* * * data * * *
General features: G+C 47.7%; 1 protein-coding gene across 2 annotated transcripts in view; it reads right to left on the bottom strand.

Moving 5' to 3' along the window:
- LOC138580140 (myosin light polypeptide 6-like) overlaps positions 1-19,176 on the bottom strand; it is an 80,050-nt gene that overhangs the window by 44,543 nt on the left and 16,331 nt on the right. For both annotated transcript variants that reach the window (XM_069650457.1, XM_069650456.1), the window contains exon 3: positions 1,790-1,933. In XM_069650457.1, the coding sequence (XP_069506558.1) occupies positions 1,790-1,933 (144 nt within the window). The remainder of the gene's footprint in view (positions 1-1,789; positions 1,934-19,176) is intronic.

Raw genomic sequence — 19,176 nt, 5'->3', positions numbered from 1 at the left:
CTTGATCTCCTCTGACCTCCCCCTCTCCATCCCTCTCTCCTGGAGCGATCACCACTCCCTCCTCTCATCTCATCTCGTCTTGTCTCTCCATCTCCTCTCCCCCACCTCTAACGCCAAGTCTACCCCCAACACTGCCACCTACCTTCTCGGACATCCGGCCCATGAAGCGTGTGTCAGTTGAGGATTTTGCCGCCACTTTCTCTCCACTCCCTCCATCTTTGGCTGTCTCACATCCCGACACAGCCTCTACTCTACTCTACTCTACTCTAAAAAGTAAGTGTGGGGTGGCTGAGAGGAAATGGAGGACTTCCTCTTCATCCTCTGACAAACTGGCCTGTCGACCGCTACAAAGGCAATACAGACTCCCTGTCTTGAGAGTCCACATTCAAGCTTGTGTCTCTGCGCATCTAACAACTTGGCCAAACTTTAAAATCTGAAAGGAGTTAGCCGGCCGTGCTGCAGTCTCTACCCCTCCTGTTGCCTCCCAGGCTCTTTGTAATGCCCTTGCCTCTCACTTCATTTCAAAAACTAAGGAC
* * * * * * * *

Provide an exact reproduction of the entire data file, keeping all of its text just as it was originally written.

General features: G+C 47.7%; 1 protein-coding gene across 2 annotated transcripts in view; it reads right to left on the bottom strand.

Moving 5' to 3' along the window:
- LOC138580140 (myosin light polypeptide 6-like) overlaps positions 1-19,176 on the bottom strand; it is an 80,050-nt gene that overhangs the window by 44,543 nt on the left and 16,331 nt on the right. For both annotated transcript variants that reach the window (XM_069650457.1, XM_069650456.1), the window contains exon 3: positions 1,790-1,933. In XM_069650457.1, the coding sequence (XP_069506558.1) occupies positions 1,790-1,933 (144 nt within the window). The remainder of the gene's footprint in view (positions 1-1,789; positions 1,934-19,176) is intronic.

Raw genomic sequence — 19,176 nt, 5'->3', positions numbered from 1 at the left:
CTTGATCTCCTCTGACCTCCCCCTCTCCATCCCTCTCTCCTGGAGCGATCACCACTCCCTCCTCTCATCTCATCTCGTCTTGTCTCTCCATCTCCTCTCCCCCACCTCTAACGCCAAGTCTACCCCCAACACTGCCACCTACCTTCTCGGACATCCGGCCCATGAAGCGTGTGTCAGTTGAGGATTTTGCCGCCACTTTCTCTCCACTCCCTCCATCTTTGGCTGTCTCACATCCCGACACAGCCTCTACTCTACTCTACTCTACTCTAAAAAGTAAGTGTGGGGTGGCTGAGAGGAAATGGAGGACTTCCTCTTCATCCTCTGACAAACTGGCCTGTCGACCGCTACAAAGGCAATACAGACTCCCTGTCTTGAGAGTCCACATTCAAGCTTGTGTCTCTGCGCATCTAACAACTTGGCCAAACTTTAAAATCTGAAAGGAGTTAGCCGGCCGTGCTGCAGTCTCTACCCCTCCTGTTGCCTCCCAGGCTCTTTGTAATGCCCTTGCCTCTCACTTCATTTCAAAAACTAAGGAC